Paper Title:

Polymer Based Filler Materials as Infill for GFRP Pile Connector

Periodical Key Engineering Materials (Volumes 471 - 472)
Main Theme Composite Science and Technology
Edited by S.M. Sapuan, F. Mustapha, D.L. Majid, Z. Leman, A.H.M. Ariff, M.K.A. Ariffin, M.Y.M. Zuhri, M.R. Ishak and J. Sahari
Pages 763-768
DOI 10.4028/
Citation Chamila Sampath Sirimanna et al., 2011, Key Engineering Materials, 471-472, 763
Online since February 2011
Authors Chamila Sampath Sirimanna, Md Mainul Islam, Thiru Aravinthan
Keywords Compression, Gel Time, Glass Fiber Reinforced Polymer (GFRP), Plastic Region, Polymer, Shrinkage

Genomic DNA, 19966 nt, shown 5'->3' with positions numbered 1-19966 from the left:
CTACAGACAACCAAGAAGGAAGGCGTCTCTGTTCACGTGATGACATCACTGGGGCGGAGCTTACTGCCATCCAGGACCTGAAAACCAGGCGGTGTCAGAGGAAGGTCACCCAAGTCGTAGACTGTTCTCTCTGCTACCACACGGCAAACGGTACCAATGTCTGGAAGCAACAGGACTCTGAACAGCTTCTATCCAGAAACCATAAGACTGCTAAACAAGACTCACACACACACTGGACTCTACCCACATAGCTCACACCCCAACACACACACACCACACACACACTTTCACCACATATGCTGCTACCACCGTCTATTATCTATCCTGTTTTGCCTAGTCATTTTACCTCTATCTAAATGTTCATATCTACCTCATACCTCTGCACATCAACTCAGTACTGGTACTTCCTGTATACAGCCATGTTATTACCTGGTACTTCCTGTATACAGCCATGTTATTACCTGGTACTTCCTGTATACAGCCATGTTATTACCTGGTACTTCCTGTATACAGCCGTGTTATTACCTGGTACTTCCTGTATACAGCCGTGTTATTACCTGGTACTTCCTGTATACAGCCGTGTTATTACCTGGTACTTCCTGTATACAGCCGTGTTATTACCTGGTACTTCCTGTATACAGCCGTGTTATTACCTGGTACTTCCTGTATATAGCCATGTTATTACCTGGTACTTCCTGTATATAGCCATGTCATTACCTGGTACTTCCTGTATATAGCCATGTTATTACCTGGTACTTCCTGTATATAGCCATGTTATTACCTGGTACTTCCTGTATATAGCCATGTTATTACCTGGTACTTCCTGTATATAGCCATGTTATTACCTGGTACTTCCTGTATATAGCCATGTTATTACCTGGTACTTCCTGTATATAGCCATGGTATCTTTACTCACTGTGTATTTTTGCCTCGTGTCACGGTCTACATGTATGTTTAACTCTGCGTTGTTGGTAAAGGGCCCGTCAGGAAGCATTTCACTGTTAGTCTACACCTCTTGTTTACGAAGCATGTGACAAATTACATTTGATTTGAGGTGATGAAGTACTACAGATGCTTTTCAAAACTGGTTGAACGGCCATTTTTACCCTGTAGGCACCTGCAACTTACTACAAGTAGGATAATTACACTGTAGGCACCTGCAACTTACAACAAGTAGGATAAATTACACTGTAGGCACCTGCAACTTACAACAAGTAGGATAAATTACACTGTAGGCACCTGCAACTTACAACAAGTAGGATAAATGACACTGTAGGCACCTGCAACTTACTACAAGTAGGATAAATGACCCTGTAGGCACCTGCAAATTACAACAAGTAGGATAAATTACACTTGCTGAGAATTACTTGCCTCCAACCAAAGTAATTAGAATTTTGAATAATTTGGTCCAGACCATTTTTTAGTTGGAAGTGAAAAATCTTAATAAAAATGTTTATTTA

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Recently glass fibre reinforced polymer (GFRP) tubular piles have been developed for civil engineering applications instead of conventional concrete piles. Considering their suitable applications, the new polymer based filling materials are being developed at the University of Southern Queensland as a part of work done for timber pile rehabilitation. This ongoing project aims to replace portion of the deteriorated timber pile by using GFRP piles. Due to good compressive strength, pumpability and workability, the new polymer base materials are to be filled in between GFRP pile and existing timber pile base. An ongoing research program has been initiated to improve fundamental understanding of these materials and to provide the knowledge required for their broad utilization. In this development, sample trial mixes were considered based on several weight percentages of polymer resin, fly ash and sand. Material parameters such as compressive strength, stiffness, shrinkage and gel time were achieved from the experimental investigation. It has been found that most polymer based trial mixed fillers have high compressive strength and considerable plastic region with more than 10% strain. These results imply that the polymer based filling materials are suitable for both compression and tensile loading situations. However, the behaviour of fillers with GFRP pile connector under different loading conditions is yet to be fully understood.